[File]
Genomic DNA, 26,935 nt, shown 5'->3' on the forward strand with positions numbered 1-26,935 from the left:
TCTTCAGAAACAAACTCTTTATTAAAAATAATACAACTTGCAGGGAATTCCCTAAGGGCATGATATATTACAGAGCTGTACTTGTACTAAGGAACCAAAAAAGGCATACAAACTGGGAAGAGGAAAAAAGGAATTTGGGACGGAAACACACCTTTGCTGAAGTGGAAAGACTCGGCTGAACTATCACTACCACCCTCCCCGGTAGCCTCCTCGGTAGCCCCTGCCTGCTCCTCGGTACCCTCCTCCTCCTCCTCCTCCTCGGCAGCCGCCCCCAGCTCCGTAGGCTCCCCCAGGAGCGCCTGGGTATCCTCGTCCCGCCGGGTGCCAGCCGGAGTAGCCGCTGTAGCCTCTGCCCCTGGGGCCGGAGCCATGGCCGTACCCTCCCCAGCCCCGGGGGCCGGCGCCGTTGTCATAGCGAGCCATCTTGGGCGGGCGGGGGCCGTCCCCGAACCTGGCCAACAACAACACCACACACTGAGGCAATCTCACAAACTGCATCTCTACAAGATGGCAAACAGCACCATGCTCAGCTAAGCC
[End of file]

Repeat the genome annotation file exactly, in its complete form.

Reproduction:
Genomic DNA, 26,935 nt, shown 5'->3' on the forward strand with positions numbered 1-26,935 from the left:
TCTTCAGAAACAAACTCTTTATTAAAAATAATACAACTTGCAGGGAATTCCCTAAGGGCATGATATATTACAGAGCTGTACTTGTACTAAGGAACCAAAAAAGGCATACAAACTGGGAAGAGGAAAAAAGGAATTTGGGACGGAAACACACCTTTGCTGAAGTGGAAAGACTCGGCTGAACTATCACTACCACCCTCCCCGGTAGCCTCCTCGGTAGCCCCTGCCTGCTCCTCGGTACCCTCCTCCTCCTCCTCCTCCTCGGCAGCCGCCCCCAGCTCCGTAGGCTCCCCCAGGAGCGCCTGGGTATCCTCGTCCCGCCGGGTGCCAGCCGGAGTAGCCGCTGTAGCCTCTGCCCCTGGGGCCGGAGCCATGGCCGTACCCTCCCCAGCCCCGGGGGCCGGCGCCGTTGTCATAGCGAGCCATCTTGGGCGGGCGGGGGCCGTCCCCGAACCTGGCCAACAACAACACCACACACTGAGGCAATCTCACAAACTGCATCTCTACAAGATGGCAAACAGCACCATGCTCAGCTAAGCC